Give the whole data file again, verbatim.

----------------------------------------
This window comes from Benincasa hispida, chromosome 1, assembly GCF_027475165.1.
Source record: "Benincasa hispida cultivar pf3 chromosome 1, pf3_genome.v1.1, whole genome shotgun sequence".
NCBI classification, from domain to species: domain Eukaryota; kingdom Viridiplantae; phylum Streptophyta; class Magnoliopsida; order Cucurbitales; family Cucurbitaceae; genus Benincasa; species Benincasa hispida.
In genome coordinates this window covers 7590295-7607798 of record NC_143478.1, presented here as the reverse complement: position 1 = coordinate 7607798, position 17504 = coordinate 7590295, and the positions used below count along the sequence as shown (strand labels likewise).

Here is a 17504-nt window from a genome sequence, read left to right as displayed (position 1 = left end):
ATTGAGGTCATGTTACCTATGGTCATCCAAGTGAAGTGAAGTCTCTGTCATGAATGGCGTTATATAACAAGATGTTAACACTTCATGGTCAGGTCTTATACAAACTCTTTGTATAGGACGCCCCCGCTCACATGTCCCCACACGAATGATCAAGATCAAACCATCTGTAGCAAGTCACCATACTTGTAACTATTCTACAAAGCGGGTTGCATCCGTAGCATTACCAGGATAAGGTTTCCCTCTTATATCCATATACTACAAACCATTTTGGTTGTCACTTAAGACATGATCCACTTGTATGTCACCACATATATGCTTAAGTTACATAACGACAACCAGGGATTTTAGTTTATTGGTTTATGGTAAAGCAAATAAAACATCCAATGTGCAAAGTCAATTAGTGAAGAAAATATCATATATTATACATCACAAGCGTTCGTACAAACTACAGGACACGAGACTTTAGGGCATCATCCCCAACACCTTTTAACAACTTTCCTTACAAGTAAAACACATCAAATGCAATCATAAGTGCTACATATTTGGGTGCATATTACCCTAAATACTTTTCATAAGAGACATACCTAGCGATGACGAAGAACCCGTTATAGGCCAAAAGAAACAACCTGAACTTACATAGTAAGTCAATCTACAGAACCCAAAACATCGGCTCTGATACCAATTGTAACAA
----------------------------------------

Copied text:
This window comes from Benincasa hispida, chromosome 1, assembly GCF_027475165.1.
Source record: "Benincasa hispida cultivar pf3 chromosome 1, pf3_genome.v1.1, whole genome shotgun sequence".
NCBI classification, from domain to species: domain Eukaryota; kingdom Viridiplantae; phylum Streptophyta; class Magnoliopsida; order Cucurbitales; family Cucurbitaceae; genus Benincasa; species Benincasa hispida.
In genome coordinates this window covers 7590295-7607798 of record NC_143478.1, presented here as the reverse complement: position 1 = coordinate 7607798, position 17504 = coordinate 7590295, and the positions used below count along the sequence as shown (strand labels likewise).

Here is a 17504-nt window from a genome sequence, read left to right as displayed (position 1 = left end):
ATTGAGGTCATGTTACCTATGGTCATCCAAGTGAAGTGAAGTCTCTGTCATGAATGGCGTTATATAACAAGATGTTAACACTTCATGGTCAGGTCTTATACAAACTCTTTGTATAGGACGCCCCCGCTCACATGTCCCCACACGAATGATCAAGATCAAACCATCTGTAGCAAGTCACCATACTTGTAACTATTCTACAAAGCGGGTTGCATCCGTAGCATTACCAGGATAAGGTTTCCCTCTTATATCCATATACTACAAACCATTTTGGTTGTCACTTAAGACATGATCCACTTGTATGTCACCACATATATGCTTAAGTTACATAACGACAACCAGGGATTTTAGTTTATTGGTTTATGGTAAAGCAAATAAAACATCCAATGTGCAAAGTCAATTAGTGAAGAAAATATCATATATTATACATCACAAGCGTTCGTACAAACTACAGGACACGAGACTTTAGGGCATCATCCCCAACACCTTTTAACAACTTTCCTTACAAGTAAAACACATCAAATGCAATCATAAGTGCTACATATTTGGGTGCATATTACCCTAAATACTTTTCATAAGAGACATACCTAGCGATGACGAAGAACCCGTTATAGGCCAAAAGAAACAACCTGAACTTACATAGTAAGTCAATCTACAGAACCCAAAACATCGGCTCTGATACCAATTGTAACAA